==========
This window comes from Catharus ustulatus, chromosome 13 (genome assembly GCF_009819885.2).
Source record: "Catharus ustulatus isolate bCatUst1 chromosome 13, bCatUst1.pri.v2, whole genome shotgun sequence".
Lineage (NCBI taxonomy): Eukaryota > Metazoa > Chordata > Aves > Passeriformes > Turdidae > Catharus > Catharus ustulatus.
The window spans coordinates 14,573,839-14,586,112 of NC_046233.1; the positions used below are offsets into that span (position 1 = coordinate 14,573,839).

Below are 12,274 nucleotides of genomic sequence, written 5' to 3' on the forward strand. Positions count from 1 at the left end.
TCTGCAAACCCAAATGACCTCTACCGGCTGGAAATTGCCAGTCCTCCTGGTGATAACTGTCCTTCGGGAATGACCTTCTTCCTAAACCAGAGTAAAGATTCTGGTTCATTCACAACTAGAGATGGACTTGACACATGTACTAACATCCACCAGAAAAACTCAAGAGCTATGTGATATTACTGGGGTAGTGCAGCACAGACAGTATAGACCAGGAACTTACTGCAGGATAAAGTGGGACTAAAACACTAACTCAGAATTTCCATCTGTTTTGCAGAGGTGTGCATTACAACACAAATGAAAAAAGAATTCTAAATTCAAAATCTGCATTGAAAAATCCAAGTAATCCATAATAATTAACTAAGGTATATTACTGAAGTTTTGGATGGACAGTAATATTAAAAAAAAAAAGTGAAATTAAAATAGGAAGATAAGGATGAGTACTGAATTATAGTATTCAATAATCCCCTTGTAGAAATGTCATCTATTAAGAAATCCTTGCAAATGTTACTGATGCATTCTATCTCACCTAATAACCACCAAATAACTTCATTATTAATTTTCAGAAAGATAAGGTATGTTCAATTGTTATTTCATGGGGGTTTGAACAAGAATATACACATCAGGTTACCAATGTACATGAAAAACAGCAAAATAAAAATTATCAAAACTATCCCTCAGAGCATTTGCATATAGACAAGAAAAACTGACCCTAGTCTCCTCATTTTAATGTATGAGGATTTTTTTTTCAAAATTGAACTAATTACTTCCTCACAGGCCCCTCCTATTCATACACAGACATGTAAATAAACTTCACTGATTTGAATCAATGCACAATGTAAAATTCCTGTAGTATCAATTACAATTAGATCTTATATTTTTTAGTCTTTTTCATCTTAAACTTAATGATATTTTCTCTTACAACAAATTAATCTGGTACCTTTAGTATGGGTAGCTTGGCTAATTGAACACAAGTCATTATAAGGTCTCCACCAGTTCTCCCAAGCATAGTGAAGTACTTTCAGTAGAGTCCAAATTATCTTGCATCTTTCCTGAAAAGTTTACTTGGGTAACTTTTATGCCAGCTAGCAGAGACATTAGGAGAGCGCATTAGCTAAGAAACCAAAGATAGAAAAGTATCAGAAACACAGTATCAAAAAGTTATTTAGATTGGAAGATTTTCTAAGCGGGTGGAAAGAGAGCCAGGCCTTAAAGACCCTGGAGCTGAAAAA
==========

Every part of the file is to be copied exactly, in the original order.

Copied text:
This window comes from Catharus ustulatus, chromosome 13 (genome assembly GCF_009819885.2).
Source record: "Catharus ustulatus isolate bCatUst1 chromosome 13, bCatUst1.pri.v2, whole genome shotgun sequence".
Lineage (NCBI taxonomy): Eukaryota > Metazoa > Chordata > Aves > Passeriformes > Turdidae > Catharus > Catharus ustulatus.
The window spans coordinates 14,573,839-14,586,112 of NC_046233.1; the positions used below are offsets into that span (position 1 = coordinate 14,573,839).

Below are 12,274 nucleotides of genomic sequence, written 5' to 3' on the forward strand. Positions count from 1 at the left end.
TCTGCAAACCCAAATGACCTCTACCGGCTGGAAATTGCCAGTCCTCCTGGTGATAACTGTCCTTCGGGAATGACCTTCTTCCTAAACCAGAGTAAAGATTCTGGTTCATTCACAACTAGAGATGGACTTGACACATGTACTAACATCCACCAGAAAAACTCAAGAGCTATGTGATATTACTGGGGTAGTGCAGCACAGACAGTATAGACCAGGAACTTACTGCAGGATAAAGTGGGACTAAAACACTAACTCAGAATTTCCATCTGTTTTGCAGAGGTGTGCATTACAACACAAATGAAAAAAGAATTCTAAATTCAAAATCTGCATTGAAAAATCCAAGTAATCCATAATAATTAACTAAGGTATATTACTGAAGTTTTGGATGGACAGTAATATTAAAAAAAAAAAGTGAAATTAAAATAGGAAGATAAGGATGAGTACTGAATTATAGTATTCAATAATCCCCTTGTAGAAATGTCATCTATTAAGAAATCCTTGCAAATGTTACTGATGCATTCTATCTCACCTAATAACCACCAAATAACTTCATTATTAATTTTCAGAAAGATAAGGTATGTTCAATTGTTATTTCATGGGGGTTTGAACAAGAATATACACATCAGGTTACCAATGTACATGAAAAACAGCAAAATAAAAATTATCAAAACTATCCCTCAGAGCATTTGCATATAGACAAGAAAAACTGACCCTAGTCTCCTCATTTTAATGTATGAGGATTTTTTTTTCAAAATTGAACTAATTACTTCCTCACAGGCCCCTCCTATTCATACACAGACATGTAAATAAACTTCACTGATTTGAATCAATGCACAATGTAAAATTCCTGTAGTATCAATTACAATTAGATCTTATATTTTTTAGTCTTTTTCATCTTAAACTTAATGATATTTTCTCTTACAACAAATTAATCTGGTACCTTTAGTATGGGTAGCTTGGCTAATTGAACACAAGTCATTATAAGGTCTCCACCAGTTCTCCCAAGCATAGTGAAGTACTTTCAGTAGAGTCCAAATTATCTTGCATCTTTCCTGAAAAGTTTACTTGGGTAACTTTTATGCCAGCTAGCAGAGACATTAGGAGAGCGCATTAGCTAAGAAACCAAAGATAGAAAAGTATCAGAAACACAGTATCAAAAAGTTATTTAGATTGGAAGATTTTCTAAGCGGGTGGAAAGAGAGCCAGGCCTTAAAGACCCTGGAGCTGAAAAA